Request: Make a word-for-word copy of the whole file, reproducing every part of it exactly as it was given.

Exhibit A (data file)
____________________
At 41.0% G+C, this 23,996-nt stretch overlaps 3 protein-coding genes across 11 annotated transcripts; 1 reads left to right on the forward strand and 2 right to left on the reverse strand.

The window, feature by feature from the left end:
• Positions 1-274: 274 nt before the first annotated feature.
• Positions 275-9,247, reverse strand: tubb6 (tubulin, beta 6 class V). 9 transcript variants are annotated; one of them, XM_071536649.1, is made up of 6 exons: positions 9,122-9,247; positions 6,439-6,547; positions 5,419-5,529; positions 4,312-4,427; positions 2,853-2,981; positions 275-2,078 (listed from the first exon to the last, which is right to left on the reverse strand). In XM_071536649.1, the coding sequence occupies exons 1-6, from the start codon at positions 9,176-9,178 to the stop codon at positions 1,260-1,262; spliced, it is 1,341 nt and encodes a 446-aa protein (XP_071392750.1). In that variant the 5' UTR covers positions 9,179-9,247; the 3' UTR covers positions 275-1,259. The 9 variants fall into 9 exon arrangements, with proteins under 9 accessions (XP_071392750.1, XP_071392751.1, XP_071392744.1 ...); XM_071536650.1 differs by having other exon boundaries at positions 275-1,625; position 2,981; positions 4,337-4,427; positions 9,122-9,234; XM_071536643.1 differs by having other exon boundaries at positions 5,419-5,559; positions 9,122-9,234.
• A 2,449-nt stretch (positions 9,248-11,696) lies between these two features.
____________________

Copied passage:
At 41.0% G+C, this 23,996-nt stretch overlaps 3 protein-coding genes across 11 annotated transcripts; 1 reads left to right on the forward strand and 2 right to left on the reverse strand.

The window, feature by feature from the left end:
• Positions 1-274: 274 nt before the first annotated feature.
• Positions 275-9,247, reverse strand: tubb6 (tubulin, beta 6 class V). 9 transcript variants are annotated; one of them, XM_071536649.1, is made up of 6 exons: positions 9,122-9,247; positions 6,439-6,547; positions 5,419-5,529; positions 4,312-4,427; positions 2,853-2,981; positions 275-2,078 (listed from the first exon to the last, which is right to left on the reverse strand). In XM_071536649.1, the coding sequence occupies exons 1-6, from the start codon at positions 9,176-9,178 to the stop codon at positions 1,260-1,262; spliced, it is 1,341 nt and encodes a 446-aa protein (XP_071392750.1). In that variant the 5' UTR covers positions 9,179-9,247; the 3' UTR covers positions 275-1,259. The 9 variants fall into 9 exon arrangements, with proteins under 9 accessions (XP_071392750.1, XP_071392751.1, XP_071392744.1 ...); XM_071536650.1 differs by having other exon boundaries at positions 275-1,625; position 2,981; positions 4,337-4,427; positions 9,122-9,234; XM_071536643.1 differs by having other exon boundaries at positions 5,419-5,559; positions 9,122-9,234.
• A 2,449-nt stretch (positions 9,248-11,696) lies between these two features.